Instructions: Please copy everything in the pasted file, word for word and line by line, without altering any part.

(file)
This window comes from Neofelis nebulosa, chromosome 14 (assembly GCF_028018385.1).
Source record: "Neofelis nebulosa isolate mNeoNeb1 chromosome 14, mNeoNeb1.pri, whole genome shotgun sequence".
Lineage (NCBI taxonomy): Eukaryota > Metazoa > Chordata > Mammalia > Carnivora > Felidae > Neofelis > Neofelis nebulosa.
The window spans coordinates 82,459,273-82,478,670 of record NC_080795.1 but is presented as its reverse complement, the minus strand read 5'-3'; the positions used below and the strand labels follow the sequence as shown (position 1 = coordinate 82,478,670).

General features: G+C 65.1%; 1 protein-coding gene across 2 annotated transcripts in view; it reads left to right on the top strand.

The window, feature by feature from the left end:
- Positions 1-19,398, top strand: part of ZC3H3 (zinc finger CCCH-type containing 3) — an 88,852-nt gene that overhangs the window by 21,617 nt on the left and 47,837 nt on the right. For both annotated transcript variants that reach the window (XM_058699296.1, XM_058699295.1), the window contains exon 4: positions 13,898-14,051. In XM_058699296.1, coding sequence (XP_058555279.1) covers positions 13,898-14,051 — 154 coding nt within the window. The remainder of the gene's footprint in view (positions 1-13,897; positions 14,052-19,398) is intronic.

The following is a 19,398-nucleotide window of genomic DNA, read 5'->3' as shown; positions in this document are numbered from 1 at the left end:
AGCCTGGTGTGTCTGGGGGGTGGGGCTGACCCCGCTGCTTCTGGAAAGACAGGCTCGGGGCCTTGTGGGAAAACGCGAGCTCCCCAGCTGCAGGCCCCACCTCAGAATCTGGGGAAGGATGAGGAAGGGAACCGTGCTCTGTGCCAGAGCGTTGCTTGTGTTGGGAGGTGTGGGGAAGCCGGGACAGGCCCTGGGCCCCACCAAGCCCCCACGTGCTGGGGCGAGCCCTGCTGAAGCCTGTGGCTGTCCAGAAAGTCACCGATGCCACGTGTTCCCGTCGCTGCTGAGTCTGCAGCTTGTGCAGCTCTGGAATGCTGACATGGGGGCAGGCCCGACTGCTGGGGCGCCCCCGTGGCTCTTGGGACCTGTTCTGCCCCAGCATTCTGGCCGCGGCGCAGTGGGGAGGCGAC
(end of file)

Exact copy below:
This window comes from Neofelis nebulosa, chromosome 14 (assembly GCF_028018385.1).
Source record: "Neofelis nebulosa isolate mNeoNeb1 chromosome 14, mNeoNeb1.pri, whole genome shotgun sequence".
Lineage (NCBI taxonomy): Eukaryota > Metazoa > Chordata > Mammalia > Carnivora > Felidae > Neofelis > Neofelis nebulosa.
The window spans coordinates 82,459,273-82,478,670 of record NC_080795.1 but is presented as its reverse complement, the minus strand read 5'-3'; the positions used below and the strand labels follow the sequence as shown (position 1 = coordinate 82,478,670).

General features: G+C 65.1%; 1 protein-coding gene across 2 annotated transcripts in view; it reads left to right on the top strand.

The window, feature by feature from the left end:
- Positions 1-19,398, top strand: part of ZC3H3 (zinc finger CCCH-type containing 3) — an 88,852-nt gene that overhangs the window by 21,617 nt on the left and 47,837 nt on the right. For both annotated transcript variants that reach the window (XM_058699296.1, XM_058699295.1), the window contains exon 4: positions 13,898-14,051. In XM_058699296.1, coding sequence (XP_058555279.1) covers positions 13,898-14,051 — 154 coding nt within the window. The remainder of the gene's footprint in view (positions 1-13,897; positions 14,052-19,398) is intronic.

The following is a 19,398-nucleotide window of genomic DNA, read 5'->3' as shown; positions in this document are numbered from 1 at the left end:
AGCCTGGTGTGTCTGGGGGGTGGGGCTGACCCCGCTGCTTCTGGAAAGACAGGCTCGGGGCCTTGTGGGAAAACGCGAGCTCCCCAGCTGCAGGCCCCACCTCAGAATCTGGGGAAGGATGAGGAAGGGAACCGTGCTCTGTGCCAGAGCGTTGCTTGTGTTGGGAGGTGTGGGGAAGCCGGGACAGGCCCTGGGCCCCACCAAGCCCCCACGTGCTGGGGCGAGCCCTGCTGAAGCCTGTGGCTGTCCAGAAAGTCACCGATGCCACGTGTTCCCGTCGCTGCTGAGTCTGCAGCTTGTGCAGCTCTGGAATGCTGACATGGGGGCAGGCCCGACTGCTGGGGCGCCCCCGTGGCTCTTGGGACCTGTTCTGCCCCAGCATTCTGGCCGCGGCGCAGTGGGGAGGCGAC